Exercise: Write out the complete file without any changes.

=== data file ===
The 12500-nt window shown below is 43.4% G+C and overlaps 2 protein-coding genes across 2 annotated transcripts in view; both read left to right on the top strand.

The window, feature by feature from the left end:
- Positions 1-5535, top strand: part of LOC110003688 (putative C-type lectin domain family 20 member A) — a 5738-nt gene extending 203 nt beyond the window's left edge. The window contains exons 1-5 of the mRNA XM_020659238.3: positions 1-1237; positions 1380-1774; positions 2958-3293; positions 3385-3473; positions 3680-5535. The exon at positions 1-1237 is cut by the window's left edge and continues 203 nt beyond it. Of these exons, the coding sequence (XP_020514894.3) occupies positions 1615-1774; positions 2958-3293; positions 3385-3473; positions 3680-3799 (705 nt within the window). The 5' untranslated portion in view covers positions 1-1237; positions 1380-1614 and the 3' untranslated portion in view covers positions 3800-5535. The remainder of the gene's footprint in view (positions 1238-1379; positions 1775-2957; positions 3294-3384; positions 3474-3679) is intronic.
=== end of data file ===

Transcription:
The 12500-nt window shown below is 43.4% G+C and overlaps 2 protein-coding genes across 2 annotated transcripts in view; both read left to right on the top strand.

The window, feature by feature from the left end:
- Positions 1-5535, top strand: part of LOC110003688 (putative C-type lectin domain family 20 member A) — a 5738-nt gene extending 203 nt beyond the window's left edge. The window contains exons 1-5 of the mRNA XM_020659238.3: positions 1-1237; positions 1380-1774; positions 2958-3293; positions 3385-3473; positions 3680-5535. The exon at positions 1-1237 is cut by the window's left edge and continues 203 nt beyond it. Of these exons, the coding sequence (XP_020514894.3) occupies positions 1615-1774; positions 2958-3293; positions 3385-3473; positions 3680-3799 (705 nt within the window). The 5' untranslated portion in view covers positions 1-1237; positions 1380-1614 and the 3' untranslated portion in view covers positions 3800-5535. The remainder of the gene's footprint in view (positions 1238-1379; positions 1775-2957; positions 3294-3384; positions 3474-3679) is intronic.